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Although it had long been recognised that using multitrack tape to record doubled lead vocals produced an enhanced sound, before ADT it had been necessary to record such vocal tracks twice, a task that was both tedious and exacting.
ADT was invented by Townsend during the Revolver sessions in 1966 especially for the Beatles, who disliked tracking sessions and regularly expressed a desire for a technical solution to the problem.
The engineer Ken Townsend devised a method for accomplishing this by using a 50 Hz control signal between the two machines. Pepper is Martin and Emerick's liberal use of signal processing to shape the sound of the recording, which included the application of dynamic range compression, reverberation and signal limiting.
Another is automatic double tracking (ADT), a system that uses tape recorders to create a simultaneous doubling of a sound.
In August 1966, the Beatles permanently retired from touring and began a three-month holiday from recording.
Listening to each stage of their recording, once they've done the first couple of tracks, it's often hard to see what they're still looking for, it sounds so complete.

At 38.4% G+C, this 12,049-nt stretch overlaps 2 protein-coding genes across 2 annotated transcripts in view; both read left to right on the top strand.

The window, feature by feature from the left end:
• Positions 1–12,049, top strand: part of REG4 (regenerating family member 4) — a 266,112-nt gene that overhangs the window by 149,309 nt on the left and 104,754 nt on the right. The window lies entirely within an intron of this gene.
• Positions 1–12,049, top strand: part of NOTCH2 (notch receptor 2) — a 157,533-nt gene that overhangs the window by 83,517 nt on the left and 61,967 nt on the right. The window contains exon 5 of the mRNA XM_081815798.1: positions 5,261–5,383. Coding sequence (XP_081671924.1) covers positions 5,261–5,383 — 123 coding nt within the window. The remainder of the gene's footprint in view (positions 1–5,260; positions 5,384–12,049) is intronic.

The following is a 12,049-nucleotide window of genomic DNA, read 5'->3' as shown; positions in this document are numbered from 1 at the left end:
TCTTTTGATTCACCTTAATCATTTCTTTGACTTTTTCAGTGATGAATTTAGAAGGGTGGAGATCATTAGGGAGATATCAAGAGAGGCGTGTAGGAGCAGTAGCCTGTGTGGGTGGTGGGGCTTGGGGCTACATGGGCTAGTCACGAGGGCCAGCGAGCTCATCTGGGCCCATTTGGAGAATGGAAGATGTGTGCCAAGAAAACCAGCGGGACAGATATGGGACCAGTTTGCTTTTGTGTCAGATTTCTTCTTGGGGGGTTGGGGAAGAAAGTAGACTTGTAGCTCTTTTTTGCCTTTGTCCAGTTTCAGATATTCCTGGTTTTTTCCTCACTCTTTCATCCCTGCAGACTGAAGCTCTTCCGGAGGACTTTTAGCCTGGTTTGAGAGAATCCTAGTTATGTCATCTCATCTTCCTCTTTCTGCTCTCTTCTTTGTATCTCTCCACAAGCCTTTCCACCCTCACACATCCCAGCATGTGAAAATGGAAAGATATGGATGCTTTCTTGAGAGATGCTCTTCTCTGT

Often the final complicated, well-layered version seems to have drowned the initial simple melody.
In November 1966, during a return flight to London from Kenya, where he had been on holiday with Beatles tour manager Mal Evans, Mc Cartney had an idea for a song that eventually formed the impetus of the Sgt. His idea involved an Edwardian-era military band, for which Evans invented a name in the style of contemporary San Francisco-based groups such as Big Brother and the Holding Company and Quicksilver Messenger Service.
"Sergeant Pepper" itself didn't appear until halfway through making the album.